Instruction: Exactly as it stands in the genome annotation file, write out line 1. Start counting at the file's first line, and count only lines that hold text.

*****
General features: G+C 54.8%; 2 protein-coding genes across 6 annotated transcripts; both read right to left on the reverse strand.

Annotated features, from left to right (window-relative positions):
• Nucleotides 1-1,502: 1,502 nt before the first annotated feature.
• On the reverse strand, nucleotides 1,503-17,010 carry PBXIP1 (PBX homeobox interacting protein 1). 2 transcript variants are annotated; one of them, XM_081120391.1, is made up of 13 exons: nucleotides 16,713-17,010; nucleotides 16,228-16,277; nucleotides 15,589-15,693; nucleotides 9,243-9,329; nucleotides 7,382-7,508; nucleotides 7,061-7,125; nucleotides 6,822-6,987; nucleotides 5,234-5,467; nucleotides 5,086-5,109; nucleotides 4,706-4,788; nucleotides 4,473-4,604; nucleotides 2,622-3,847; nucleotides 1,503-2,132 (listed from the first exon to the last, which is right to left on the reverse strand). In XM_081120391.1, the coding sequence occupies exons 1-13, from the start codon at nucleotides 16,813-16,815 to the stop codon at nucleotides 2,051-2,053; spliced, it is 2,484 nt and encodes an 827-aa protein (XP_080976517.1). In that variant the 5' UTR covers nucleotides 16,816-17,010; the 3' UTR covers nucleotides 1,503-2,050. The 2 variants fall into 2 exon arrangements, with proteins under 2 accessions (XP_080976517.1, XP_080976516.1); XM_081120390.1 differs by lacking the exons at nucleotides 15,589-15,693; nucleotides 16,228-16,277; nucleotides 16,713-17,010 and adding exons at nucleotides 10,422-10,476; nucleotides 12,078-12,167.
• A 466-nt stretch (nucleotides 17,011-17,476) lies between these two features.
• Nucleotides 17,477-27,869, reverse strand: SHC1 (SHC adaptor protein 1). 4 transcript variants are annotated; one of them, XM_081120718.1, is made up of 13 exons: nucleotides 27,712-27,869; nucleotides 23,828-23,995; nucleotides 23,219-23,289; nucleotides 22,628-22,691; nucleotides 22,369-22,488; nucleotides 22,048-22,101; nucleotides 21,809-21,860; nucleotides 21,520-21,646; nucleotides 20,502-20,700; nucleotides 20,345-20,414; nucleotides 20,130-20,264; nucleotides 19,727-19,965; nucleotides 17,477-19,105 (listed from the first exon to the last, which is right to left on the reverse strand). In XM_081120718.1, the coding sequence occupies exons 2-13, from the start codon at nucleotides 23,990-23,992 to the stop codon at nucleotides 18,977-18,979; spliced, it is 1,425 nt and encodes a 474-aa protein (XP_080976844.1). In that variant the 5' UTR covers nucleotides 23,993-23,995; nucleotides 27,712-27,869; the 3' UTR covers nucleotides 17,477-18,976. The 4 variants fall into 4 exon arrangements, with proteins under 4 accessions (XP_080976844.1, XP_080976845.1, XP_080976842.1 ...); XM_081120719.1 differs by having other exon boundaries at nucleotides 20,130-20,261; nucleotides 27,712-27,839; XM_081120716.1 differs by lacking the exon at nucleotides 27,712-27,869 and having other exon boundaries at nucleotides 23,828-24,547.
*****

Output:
General features: G+C 54.8%; 2 protein-coding genes across 6 annotated transcripts; both read right to left on the reverse strand.